3. Trick or Setback. The players have to destroy the research materials (between adventures their NPC wizard employer can analyse the teleportation circle to work out where they were sent) and, in the process, learn that the barrier is weakening because of an ancient artefact of the leader of the frost elves, left behind in his castle in the mortal world and poisoning the magic.

  4. Climax, Big Battle, or Conflict. The players have to sneak into the ruins of the frost elf castle, dealing with twisted demi-fey, and perform the ritual to end the last vestiges of the elven king’s power in the mortal world, ending the disruption to the barrier so that it will no longer continue to weaken. This will be some sort of dungeon.

  5. Reward, Revelation, Plot Twist. The players are told that they have to return the magic ring to fairyland, to seal the remaining breach. They return to the dungeon from phase 1, to find it encased in ice, have to fight their way through to the portal, and have a final battle against a fairy lord on the other side while the breach seals behind them.

    • If they defeat the fairy lord before the gate closes: they get out, it’s a total success, good ending.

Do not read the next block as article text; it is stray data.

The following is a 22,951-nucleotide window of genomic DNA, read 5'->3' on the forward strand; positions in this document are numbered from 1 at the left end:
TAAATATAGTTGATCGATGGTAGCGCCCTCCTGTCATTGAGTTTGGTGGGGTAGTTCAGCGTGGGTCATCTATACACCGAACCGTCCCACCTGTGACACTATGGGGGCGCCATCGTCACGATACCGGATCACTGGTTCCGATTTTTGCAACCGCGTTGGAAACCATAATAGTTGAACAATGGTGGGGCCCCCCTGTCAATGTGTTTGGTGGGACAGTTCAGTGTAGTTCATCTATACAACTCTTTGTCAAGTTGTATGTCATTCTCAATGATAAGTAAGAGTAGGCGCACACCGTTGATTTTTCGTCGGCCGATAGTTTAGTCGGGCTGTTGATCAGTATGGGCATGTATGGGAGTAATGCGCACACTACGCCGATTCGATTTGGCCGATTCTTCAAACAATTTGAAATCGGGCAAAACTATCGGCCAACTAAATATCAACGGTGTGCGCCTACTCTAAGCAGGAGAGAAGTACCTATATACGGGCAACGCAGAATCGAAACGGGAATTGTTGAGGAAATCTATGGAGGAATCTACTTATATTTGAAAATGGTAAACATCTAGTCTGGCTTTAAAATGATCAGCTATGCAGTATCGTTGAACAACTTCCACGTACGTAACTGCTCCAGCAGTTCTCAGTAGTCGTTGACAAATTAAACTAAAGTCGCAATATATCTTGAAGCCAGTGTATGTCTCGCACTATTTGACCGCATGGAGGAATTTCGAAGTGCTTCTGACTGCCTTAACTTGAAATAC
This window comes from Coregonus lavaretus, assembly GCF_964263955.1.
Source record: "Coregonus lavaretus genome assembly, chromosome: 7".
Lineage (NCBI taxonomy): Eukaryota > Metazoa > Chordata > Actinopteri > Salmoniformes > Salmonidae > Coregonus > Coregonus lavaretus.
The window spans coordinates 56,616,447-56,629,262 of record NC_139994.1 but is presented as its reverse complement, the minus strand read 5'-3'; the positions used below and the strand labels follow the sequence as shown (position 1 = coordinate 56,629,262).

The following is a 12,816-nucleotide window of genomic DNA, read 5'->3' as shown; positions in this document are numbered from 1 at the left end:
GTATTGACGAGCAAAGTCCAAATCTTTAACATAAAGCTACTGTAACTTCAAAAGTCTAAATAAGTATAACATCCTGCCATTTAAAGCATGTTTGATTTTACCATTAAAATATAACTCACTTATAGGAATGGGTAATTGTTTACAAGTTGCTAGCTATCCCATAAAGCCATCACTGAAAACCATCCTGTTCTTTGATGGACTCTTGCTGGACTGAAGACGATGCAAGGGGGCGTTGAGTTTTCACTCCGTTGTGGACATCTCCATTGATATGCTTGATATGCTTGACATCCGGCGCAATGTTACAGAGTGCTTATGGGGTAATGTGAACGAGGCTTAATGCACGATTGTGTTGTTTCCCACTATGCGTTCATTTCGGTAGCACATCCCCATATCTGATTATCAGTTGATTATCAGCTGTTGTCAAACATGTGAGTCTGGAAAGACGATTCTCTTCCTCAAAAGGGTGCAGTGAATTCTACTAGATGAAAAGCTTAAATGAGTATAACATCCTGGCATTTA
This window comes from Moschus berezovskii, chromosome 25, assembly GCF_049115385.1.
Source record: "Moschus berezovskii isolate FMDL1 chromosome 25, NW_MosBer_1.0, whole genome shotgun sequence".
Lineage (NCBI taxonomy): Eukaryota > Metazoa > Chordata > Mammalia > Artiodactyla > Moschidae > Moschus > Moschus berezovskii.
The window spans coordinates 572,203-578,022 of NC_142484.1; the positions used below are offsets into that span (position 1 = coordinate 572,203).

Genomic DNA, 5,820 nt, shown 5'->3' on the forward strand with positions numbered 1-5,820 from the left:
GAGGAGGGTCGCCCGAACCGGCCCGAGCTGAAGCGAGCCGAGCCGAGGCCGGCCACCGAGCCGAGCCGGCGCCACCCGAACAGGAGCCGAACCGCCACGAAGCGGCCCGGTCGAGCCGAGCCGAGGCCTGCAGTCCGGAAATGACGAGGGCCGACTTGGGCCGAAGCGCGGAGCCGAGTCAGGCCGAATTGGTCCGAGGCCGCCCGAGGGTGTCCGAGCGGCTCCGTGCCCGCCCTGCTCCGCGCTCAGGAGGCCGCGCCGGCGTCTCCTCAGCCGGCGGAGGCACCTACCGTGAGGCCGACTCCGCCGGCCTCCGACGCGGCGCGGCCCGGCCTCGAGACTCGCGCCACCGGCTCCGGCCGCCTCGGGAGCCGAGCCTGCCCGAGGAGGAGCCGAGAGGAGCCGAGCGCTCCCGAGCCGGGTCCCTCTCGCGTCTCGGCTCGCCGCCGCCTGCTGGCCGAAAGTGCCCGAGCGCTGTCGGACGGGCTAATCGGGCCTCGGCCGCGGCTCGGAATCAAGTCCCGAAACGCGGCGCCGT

• Or after the the gate closes: they saved the world but are trapped in fairyland, the set-up for another campaign perhaps.
    • Or if they don’t defeat the fairy lord at all: they brought the ring back so they saved the world and delayed the elven forces long enough that the gate closes, a bittersweet ending as the lord realises he’s still trapped.

Of course, you can’t really plan out 6 months of campaign ahead of time. So this is just an outline, I’ll no doubt need to change it over time. But it’s a nice variety of adventures: they’ve done one dungeon already, there’ll be another later, there are roleplaying challenges, a big climactic end-of-campaign fight… and it’ll feel like I had the whole thing planned from the beginning as the ring they kept comes back right at the end.

I couldn’t believe my luck when they kept that ring.

Wicked Ones

Session 4 this week. I wanted to get better at giving out stress, and I think I nailed it. I reviewed the handy consequences hierarchy figure and realised I’d been giving out mostly “annoying” consequences, which is only appropriate if they’re in control of the situation (in “dominant position”, in FitD terms), which they usually aren’t: they’re usually pretty evenly matched with their opposition, and so should get “frustrating” consequences.